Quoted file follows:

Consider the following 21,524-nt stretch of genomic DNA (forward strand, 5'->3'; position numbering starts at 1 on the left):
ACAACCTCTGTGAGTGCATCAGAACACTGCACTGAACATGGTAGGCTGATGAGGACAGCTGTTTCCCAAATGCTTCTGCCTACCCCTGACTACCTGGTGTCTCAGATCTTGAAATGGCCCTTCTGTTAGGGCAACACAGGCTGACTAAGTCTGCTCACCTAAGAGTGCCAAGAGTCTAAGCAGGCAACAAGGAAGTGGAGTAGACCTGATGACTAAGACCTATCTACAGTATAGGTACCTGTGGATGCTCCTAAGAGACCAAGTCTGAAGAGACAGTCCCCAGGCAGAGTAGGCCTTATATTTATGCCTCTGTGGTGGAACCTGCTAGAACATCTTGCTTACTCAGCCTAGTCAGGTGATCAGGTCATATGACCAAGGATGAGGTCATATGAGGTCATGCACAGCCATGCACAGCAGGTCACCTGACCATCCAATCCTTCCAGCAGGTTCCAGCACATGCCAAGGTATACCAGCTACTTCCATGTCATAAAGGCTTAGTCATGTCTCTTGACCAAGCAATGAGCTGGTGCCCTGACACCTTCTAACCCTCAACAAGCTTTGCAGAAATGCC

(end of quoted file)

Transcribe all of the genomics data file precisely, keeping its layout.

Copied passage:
Consider the following 21,524-nt stretch of genomic DNA (forward strand, 5'->3'; position numbering starts at 1 on the left):
ACAACCTCTGTGAGTGCATCAGAACACTGCACTGAACATGGTAGGCTGATGAGGACAGCTGTTTCCCAAATGCTTCTGCCTACCCCTGACTACCTGGTGTCTCAGATCTTGAAATGGCCCTTCTGTTAGGGCAACACAGGCTGACTAAGTCTGCTCACCTAAGAGTGCCAAGAGTCTAAGCAGGCAACAAGGAAGTGGAGTAGACCTGATGACTAAGACCTATCTACAGTATAGGTACCTGTGGATGCTCCTAAGAGACCAAGTCTGAAGAGACAGTCCCCAGGCAGAGTAGGCCTTATATTTATGCCTCTGTGGTGGAACCTGCTAGAACATCTTGCTTACTCAGCCTAGTCAGGTGATCAGGTCATATGACCAAGGATGAGGTCATATGAGGTCATGCACAGCCATGCACAGCAGGTCACCTGACCATCCAATCCTTCCAGCAGGTTCCAGCACATGCCAAGGTATACCAGCTACTTCCATGTCATAAAGGCTTAGTCATGTCTCTTGACCAAGCAATGAGCTGGTGCCCTGACACCTTCTAACCCTCAACAAGCTTTGCAGAAATGCC